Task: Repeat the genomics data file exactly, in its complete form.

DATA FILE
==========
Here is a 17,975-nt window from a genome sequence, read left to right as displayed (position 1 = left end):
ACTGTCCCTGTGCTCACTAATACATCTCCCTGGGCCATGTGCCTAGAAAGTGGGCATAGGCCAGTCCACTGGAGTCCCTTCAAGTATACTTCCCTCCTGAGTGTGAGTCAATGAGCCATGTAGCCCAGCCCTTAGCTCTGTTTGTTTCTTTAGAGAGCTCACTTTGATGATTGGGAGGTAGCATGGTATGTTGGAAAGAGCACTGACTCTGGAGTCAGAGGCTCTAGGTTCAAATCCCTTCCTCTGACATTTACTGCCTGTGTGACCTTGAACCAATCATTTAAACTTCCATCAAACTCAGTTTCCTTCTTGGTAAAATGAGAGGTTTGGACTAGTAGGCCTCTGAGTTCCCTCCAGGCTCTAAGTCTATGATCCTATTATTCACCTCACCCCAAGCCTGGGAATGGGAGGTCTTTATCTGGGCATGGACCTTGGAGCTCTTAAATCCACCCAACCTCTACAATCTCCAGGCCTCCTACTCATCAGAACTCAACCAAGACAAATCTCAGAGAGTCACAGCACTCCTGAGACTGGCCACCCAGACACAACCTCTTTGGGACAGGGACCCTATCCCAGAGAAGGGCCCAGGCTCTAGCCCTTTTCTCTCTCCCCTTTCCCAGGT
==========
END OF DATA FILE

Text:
Here is a 17,975-nt window from a genome sequence, read left to right as displayed (position 1 = left end):
ACTGTCCCTGTGCTCACTAATACATCTCCCTGGGCCATGTGCCTAGAAAGTGGGCATAGGCCAGTCCACTGGAGTCCCTTCAAGTATACTTCCCTCCTGAGTGTGAGTCAATGAGCCATGTAGCCCAGCCCTTAGCTCTGTTTGTTTCTTTAGAGAGCTCACTTTGATGATTGGGAGGTAGCATGGTATGTTGGAAAGAGCACTGACTCTGGAGTCAGAGGCTCTAGGTTCAAATCCCTTCCTCTGACATTTACTGCCTGTGTGACCTTGAACCAATCATTTAAACTTCCATCAAACTCAGTTTCCTTCTTGGTAAAATGAGAGGTTTGGACTAGTAGGCCTCTGAGTTCCCTCCAGGCTCTAAGTCTATGATCCTATTATTCACCTCACCCCAAGCCTGGGAATGGGAGGTCTTTATCTGGGCATGGACCTTGGAGCTCTTAAATCCACCCAACCTCTACAATCTCCAGGCCTCCTACTCATCAGAACTCAACCAAGACAAATCTCAGAGAGTCACAGCACTCCTGAGACTGGCCACCCAGACACAACCTCTTTGGGACAGGGACCCTATCCCAGAGAAGGGCCCAGGCTCTAGCCCTTTTCTCTCTCCCCTTTCCCAGGT